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Prepping & Survival

Survival Chemistry: Crafting and Storing Essential Solutions

Often, homesteading and survivalism can be defined by the simple fact that you have your own access to medical tools, energy, and food. However, having independent sources of useful solutions and chemicals can also be essential in difficult situations alongside everyday homesteading.

Much like most products, you don’t have to be limited to purchasing manufactured chemicals. You can produce alternatives to many common solutions that are not only effective but also often greener and more cost-effective. Let’s explore some of these alongside approaches to storing your concoctions safely.

Cleaning Products

Keeping clean is a necessity for any survival situation. Your efforts here help minimize the potential for the spread of bacteria and exposure to infection. Crafting your own cleaning products is not just good for when you’ve run out of commercial items. By making homemade items part of your day-to-day life, you can find you have greater control over the scent, strength, and eco-friendliness of your cleaning materials.

Soap

Making your own soap is a relatively simple process. Firstly, you can extract the base metal hydroxide — known as lye — by boiling hardwood ashes in soft water for 30 minutes. While this is less caustic than the chemical lye you buy from stores, it’s still important to wear protective gloves and goggles when handling it. You’ll then combine the lye with melted fat, such as coconut oil or lard. There needs to be around a 1:3 ratio of lye to fat. By heating the fat and lye gently and stirring every 15 minutes or so for up to 3 hours, you’ll have some serviceable soap. This is as good as either hand soap or dish soap. You can also add some essential oils during the stirring process to give it a more pleasant scent.

Toilet cleaner

An unclean toilet bowl is not just unpleasant to be around, but it can also be a breeding ground for harmful bacteria. Fortunately, toilet cleaner is not difficult to fashion and you can produce it in a range of strengths. A milder toilet bowl cleaner for daily use takes just a quarter cup of baking soda to a cup of distilled white vinegar, mixed thoroughly. However, for something stronger for a more thorough cleansing, you combine the vinegar and baking soda with tea tree essential oils. This is because tea tree oil is known to have antibacterial properties.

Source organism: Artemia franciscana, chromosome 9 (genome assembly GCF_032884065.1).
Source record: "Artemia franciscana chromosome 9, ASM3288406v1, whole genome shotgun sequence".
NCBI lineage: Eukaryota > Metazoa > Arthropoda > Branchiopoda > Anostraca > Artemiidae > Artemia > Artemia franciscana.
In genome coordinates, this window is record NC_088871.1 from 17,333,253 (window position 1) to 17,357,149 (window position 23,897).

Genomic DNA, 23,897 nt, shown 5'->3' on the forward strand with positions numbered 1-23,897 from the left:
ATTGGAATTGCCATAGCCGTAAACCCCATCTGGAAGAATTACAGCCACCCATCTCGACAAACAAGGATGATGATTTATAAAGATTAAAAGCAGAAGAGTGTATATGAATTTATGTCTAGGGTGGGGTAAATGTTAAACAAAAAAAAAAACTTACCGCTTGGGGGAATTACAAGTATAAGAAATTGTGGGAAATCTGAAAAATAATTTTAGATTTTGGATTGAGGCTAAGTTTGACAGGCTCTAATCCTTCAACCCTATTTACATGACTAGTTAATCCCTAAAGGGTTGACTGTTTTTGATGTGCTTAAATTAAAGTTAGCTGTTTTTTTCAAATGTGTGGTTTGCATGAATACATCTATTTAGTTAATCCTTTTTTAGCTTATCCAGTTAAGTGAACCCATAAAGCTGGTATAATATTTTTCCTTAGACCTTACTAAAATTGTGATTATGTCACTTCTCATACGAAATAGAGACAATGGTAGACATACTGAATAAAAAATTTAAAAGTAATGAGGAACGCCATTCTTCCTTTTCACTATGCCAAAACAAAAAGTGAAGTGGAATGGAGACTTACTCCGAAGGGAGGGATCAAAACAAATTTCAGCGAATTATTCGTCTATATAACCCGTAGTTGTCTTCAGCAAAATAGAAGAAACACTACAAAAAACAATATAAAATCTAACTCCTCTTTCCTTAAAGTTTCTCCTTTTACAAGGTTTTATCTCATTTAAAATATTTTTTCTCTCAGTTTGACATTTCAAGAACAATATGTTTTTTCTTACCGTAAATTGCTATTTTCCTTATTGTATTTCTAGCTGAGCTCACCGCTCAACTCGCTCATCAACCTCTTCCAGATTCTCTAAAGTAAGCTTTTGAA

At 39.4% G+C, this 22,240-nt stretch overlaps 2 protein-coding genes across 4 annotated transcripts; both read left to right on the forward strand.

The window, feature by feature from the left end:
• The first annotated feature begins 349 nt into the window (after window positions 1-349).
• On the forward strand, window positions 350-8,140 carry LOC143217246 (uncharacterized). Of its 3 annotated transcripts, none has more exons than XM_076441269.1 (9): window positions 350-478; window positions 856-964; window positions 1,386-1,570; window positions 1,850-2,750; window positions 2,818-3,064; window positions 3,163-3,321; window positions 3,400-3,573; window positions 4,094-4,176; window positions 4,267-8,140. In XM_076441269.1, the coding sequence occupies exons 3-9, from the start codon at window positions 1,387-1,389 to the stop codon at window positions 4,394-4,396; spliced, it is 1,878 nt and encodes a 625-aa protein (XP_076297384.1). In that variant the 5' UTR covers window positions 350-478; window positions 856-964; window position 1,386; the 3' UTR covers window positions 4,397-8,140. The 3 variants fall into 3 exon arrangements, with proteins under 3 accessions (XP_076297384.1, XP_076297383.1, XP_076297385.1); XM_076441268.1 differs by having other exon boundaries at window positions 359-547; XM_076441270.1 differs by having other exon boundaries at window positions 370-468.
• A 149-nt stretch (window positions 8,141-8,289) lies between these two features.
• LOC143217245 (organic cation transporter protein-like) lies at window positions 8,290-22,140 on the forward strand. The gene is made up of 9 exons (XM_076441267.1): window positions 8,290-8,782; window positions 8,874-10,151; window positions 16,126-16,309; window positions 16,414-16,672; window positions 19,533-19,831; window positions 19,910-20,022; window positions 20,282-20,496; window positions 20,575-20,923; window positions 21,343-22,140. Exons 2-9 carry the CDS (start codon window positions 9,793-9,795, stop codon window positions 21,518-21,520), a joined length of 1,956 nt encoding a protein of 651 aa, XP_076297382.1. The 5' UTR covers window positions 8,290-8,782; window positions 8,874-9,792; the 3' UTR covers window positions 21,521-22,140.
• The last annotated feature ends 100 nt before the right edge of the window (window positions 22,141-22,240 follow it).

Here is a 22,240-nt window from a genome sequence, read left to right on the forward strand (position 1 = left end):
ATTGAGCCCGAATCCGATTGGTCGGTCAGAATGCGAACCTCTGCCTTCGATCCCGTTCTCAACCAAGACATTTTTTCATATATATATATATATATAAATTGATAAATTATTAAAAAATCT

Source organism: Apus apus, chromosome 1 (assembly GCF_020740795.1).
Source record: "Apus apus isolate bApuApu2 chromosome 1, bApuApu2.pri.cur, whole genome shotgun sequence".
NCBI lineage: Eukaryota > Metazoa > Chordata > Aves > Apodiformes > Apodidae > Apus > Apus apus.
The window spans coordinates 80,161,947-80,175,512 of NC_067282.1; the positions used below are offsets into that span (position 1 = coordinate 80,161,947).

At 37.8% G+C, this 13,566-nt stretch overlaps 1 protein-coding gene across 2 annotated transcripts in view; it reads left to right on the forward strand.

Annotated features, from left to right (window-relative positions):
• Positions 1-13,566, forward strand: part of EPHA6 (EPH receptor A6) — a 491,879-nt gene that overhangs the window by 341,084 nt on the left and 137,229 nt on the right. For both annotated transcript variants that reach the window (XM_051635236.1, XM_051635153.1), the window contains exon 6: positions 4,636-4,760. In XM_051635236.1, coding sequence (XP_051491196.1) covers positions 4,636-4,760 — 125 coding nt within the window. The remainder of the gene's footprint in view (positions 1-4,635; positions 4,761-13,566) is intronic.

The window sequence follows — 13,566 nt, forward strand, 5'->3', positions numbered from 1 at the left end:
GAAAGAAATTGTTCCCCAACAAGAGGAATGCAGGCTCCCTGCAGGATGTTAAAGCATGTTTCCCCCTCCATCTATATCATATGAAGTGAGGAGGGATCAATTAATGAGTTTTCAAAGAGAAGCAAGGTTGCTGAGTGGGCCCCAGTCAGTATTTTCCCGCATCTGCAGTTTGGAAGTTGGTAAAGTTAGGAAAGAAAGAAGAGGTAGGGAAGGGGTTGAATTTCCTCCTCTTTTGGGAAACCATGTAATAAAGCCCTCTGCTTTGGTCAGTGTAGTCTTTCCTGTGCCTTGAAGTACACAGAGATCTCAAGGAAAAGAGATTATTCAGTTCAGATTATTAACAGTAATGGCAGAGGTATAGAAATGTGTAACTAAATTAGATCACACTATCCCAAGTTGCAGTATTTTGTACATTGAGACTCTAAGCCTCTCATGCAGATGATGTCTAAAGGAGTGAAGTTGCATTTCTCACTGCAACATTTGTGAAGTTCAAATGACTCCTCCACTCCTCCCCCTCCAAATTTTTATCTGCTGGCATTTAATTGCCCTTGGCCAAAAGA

Water Purification

Whether you’re homesteading or responding to an emergency scenario, clean water is one of your most important resources. While people can survive for up to 3 weeks without food, they can only last around 3 days without water. Boiling and disinfectant tablets are often the preferred methods of purification. Nevertheless, you can also craft solutions that help to purify water from rivers or collect rain in a pinch.

Plant-based solutions

Some plants can be effective in removing contaminants from water. These include cilantro, banana peels, coconut, and the bark of Oregon grape plants, among others. In most cases, this involves keeping water in a bag with minced or shredded samples of these plants. You then filter and boil the water afterward. Yet, it’s important to do your research into how to effectively collect, store, and utilize each type of plant for this purpose, to avoid dangerous errors.